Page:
The middle of David Halberstam’s Playing for Keeps: Michael Jordan and the World He Made contains a revealing anecdote about Celtics superstar Larry Bird.
“Who’s he?” Bird asked.
“Larry, he’s the you of rock,” Ryan replied.
Intrigued, Bird learned more about the legendary Jersey rocker and even attended a concert. While he did not particularly enjoy the music, he respected how hard Springsteen worked-something that he could tell by the volume of sweat he generated.
In a similar way, I imagine that the late, great Halberstam recognized something of himself during the process of writing about Jordan.
Both men struggled in adolescence before finding the professional passions that drove them.
Both loved basketball deeply and had a special place inside themselves reserved for baseball.
Both worked relentlessly at their craft.
And both did work early in the career that defined an era, but then built on that work in the following months and years to establish a nearly unmatched legacy.
There are differences, too, between the two men.
Jordan ranks higher in the pantheon of basketball gods than Halberstam does in journalism.
Halberstam never retired, while Jordan left the game twice, once at the height of his powers, and again after the Bulls’ second ‘three-peat’ in 1998.
Jordan’s global celebrity and conscious marketing of his ‘brand’-a main subject of both of the books by him about him-are also distinctive.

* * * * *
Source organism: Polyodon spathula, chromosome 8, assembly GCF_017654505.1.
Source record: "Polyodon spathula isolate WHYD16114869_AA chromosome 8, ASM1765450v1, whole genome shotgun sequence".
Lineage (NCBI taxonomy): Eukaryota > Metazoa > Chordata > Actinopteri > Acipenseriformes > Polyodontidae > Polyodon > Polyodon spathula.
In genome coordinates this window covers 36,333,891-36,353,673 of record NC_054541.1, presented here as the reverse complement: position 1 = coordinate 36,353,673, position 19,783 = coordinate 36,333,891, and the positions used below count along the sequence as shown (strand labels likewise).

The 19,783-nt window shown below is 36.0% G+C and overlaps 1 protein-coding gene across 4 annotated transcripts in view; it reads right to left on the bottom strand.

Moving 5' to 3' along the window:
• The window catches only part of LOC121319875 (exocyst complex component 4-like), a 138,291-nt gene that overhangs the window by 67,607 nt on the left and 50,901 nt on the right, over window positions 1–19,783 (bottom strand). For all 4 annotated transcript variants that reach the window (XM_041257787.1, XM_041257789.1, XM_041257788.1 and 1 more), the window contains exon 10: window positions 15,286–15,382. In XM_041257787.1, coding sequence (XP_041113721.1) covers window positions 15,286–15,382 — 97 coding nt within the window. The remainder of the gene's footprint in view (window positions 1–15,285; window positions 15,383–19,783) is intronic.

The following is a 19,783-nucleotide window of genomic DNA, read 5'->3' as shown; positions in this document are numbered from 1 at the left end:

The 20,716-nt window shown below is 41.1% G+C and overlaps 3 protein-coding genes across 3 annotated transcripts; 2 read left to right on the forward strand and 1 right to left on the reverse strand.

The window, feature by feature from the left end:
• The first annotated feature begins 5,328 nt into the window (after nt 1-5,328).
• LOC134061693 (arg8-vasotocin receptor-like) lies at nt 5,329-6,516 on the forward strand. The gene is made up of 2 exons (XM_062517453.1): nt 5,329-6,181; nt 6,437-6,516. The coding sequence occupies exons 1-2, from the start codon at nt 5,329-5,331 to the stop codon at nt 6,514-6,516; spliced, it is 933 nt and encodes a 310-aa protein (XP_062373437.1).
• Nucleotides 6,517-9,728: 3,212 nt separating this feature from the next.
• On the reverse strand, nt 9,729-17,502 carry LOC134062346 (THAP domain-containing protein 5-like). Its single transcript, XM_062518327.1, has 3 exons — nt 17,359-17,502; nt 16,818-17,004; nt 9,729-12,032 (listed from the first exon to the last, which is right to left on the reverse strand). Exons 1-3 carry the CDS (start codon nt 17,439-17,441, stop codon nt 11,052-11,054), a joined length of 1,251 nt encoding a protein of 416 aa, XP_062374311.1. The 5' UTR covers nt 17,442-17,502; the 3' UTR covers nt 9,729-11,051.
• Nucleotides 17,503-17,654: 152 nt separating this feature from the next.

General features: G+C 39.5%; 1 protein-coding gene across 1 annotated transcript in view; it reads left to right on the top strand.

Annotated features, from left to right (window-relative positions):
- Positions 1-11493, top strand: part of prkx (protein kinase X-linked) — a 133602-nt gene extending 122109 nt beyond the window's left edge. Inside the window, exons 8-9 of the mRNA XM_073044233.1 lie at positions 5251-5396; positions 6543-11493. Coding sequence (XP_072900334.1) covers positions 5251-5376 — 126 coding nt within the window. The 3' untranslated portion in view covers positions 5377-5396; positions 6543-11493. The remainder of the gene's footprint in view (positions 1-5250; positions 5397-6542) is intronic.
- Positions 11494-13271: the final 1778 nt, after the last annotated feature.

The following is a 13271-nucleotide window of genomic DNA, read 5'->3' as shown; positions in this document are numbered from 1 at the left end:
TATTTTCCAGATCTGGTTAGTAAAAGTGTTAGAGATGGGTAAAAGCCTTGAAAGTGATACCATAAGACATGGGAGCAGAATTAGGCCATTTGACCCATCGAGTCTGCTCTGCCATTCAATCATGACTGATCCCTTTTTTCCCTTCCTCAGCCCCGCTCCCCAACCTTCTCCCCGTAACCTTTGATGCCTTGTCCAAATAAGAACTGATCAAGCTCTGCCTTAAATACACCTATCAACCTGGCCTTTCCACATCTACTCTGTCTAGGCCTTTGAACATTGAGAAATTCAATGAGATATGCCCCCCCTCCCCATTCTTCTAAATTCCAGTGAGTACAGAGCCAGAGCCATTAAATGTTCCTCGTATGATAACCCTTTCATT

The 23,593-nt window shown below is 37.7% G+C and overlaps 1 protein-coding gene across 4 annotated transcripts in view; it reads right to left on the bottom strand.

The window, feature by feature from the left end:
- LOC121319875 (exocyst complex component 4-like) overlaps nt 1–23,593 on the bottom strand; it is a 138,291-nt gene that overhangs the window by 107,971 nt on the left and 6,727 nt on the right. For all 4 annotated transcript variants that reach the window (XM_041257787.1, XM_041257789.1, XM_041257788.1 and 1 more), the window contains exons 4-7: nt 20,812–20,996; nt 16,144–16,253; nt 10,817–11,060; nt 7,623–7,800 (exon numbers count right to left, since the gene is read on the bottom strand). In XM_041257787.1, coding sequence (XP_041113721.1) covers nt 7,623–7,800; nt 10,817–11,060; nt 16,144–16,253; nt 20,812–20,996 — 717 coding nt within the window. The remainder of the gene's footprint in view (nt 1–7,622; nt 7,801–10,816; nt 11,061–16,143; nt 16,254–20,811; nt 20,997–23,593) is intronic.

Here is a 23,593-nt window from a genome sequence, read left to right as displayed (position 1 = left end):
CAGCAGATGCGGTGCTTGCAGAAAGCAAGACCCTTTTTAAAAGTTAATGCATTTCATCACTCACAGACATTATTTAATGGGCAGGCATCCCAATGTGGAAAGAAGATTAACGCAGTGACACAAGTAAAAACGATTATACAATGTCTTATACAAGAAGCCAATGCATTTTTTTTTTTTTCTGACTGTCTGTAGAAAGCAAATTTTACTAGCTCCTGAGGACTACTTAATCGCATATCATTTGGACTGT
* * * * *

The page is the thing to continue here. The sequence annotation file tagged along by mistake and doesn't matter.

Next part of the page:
Still, there must have been a sense in which Halberstam felt that he was writing about someone whom he understood.
Playing for Keeps, which is a retrospective look at Jordan’s life, career and global economic impact-Halberstam estimates that it’s in the billions of dollars-all make for the most comprehensive book written about Jordan, and my favorite of the ones I’ve read.
Impeccably thorough in his research, Halberstam also has the benefit of being able to trace the arc of Jordan’s career before his final forgettable comeback with the Washington Wizards that was the subject of Michael Leahy’s When Nothing Else Matters. Halberstam takes a far more respectful, even admiring tone, toward his subject than Leahy, and the book has a more respectful, even admiring feel, toward its subject.
Halberstam effectively moves the narrative back and forward in time, writing extensively of course about Jordan, but also about coach Phil Jackson, Bird and rival Magic Johnson. Dream Team fans will get a kick out of the description of the legendary scrimmage between Jordan and Johnson’s teams in Monte Carlo. While no one agrees about who talked the first trash-some say Johnson, while others say it was Charles Barkley-all agree that Jordan took over and dominated with a frenzy that left no doubt both about the result and about the team’s true leader from that point on.
Playing for Keeps ends with Jordan’s final championship winning shot-one that Pistons coach Chuck Daly had predicted-against the Utah Jazz. While hoops junkies may not find this book as rich or appealing as Halberstam’s classic The Breaks of the Game, it is more than adequate to reach the top of my Jordan book list.
As Bulls fan know, one of Michael Jordan’s top 20 games is better than just about anything else anyone has to offer.
Have fun, and enjoy tomorrow’s induction.